I sat silently across the room, watching my 3-year-old granddaughter turn the pages of the J.C. Penney Christmas catalog. Unaware of my presence, she was softly whispering the names of the hundreds of marvelous items pictured in the big "wish book" that lay across her knees.
"Fuzzy bear, rocky horse, bubble gum machine, roller skates, fire truck..."
I was mesmerized. Kristin's bright blue eyes twinkled as she put her stubby little finger on each picture.
"Cinderella doll, red wagon, Big Bird, tricycle..."
I listened carefully. Is it so wrong to wish?
I'm not sure I ever really believed in Santa Claus. But it was fun to wonder. And to wish.
Each year, early on Christmas Eve, Daddy would take us downtown. Pretty soon the city fire truck, siren howling, would arrive as the climax to the Christmas parade. Mr. O'Malley, who owned the restaurant, always dressed up like Santa and rode on the back of the truck. He carried a big bagful of hard candy and Cracker Jack boxes.
Each kid, no matter how poor, got something. Mr. McWilliams, the mayor, would turn on the lights on the big tree in the center of the park. The choir from the Baptist church would sing carols.
Then it would be time to go back to the house. To wait. To wish.
Christmas Eve was a time of wonderful expectation. Daddy would bring us together around the tree, which always stood in the same place in a small alcove next to the stairs. When all the kids were in place, sitting cross-legged on the floor, he would recite the famous Christmas poem from memory:
"'Twas the night before Christmas, and all through the house..."
Lying in my bed upstairs, listening, I could hear the sound of my younger brother's breathing as he lay in the bed across the room. We would not speak. To do so would have broken the spell. But I knew he was wishing--as I was.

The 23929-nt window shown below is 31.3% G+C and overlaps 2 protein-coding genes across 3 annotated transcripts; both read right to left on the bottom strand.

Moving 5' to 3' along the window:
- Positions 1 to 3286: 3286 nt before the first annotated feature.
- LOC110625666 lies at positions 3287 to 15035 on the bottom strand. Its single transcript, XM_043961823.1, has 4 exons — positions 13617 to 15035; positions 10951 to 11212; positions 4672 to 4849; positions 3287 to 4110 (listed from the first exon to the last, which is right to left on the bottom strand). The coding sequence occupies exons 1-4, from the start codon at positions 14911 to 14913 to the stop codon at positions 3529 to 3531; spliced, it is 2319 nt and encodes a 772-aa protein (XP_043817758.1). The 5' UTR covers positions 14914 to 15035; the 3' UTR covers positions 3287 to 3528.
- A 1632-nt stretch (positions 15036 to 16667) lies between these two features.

Would he come tonight? Would Donner and Blitzen find our house in the orange grove? Was Santa Claus really coming to town?
I'm grateful for that happy home of childhood. And I'm grateful for the sense of Christmas expectancy that I've brought with me into adulthood.
Life has a way, as you move into middle age, of becoming routine. The fascinations that once excited me are now slightly frayed; the things that once thrilled are sometimes tepid.
But once a year, time turns backward in its flight, and on Christmas Eve I'm a child again--just for the night. Is it wrong to wish--as a child?
Where else does prayer begin...and faith start?
Long before I knew God, I would kneel beside my window. "Star light, star bright, first star I've seen tonight, I wish I may, I wish I might, have the wish I wish tonight."
C'mon! I know it's not a prayer. But it was the best I could do as a child. It wasn't until many years later, after Daddy became a Christian, that we started reading Luke 2 rather than "The Night Before Christmas" on Christmas Eve.
But was all that other wrong? Does God not sometimes use fantasy to prepare our hearts for reality?
The people I pity this Christmas are those who have no expectations. Those who no longer wish. The spiritual fuddy-duddies who have lost the wonder of childhood.
How easy it is to become sophisticated. Super spiritual. To condemn Christmas trees, Santa Claus and the wonder of childlike wishing--because we've grown old... and correct.
"Cabbage Patch doll, red rabbit, toy piano, Jesus..." She looked up and saw me across the room. "Look Pa-Pa. Here's baby Jesus in the manger. I wish for Him most of all."
I held her close so she could not see what was happening in my eyes.
I know there's a difference between wishing and praying, but for some of us, it's the only way we can begin.
I hope I never grow so old, so stodgy, so theologically stiff that I no longer go to bed on Christmas Eve without listening for the sound of hoofbeats on the roof.
Stephen Strang, who normally writes in this space, is taking a sabbatical from writing for a few months. Meanwhile, we are happy to reacquaint our readers with the extraordinary writing talent of Jamie Buckingham (1932-1992), who wrote a column for Charisma from 1979 until his death.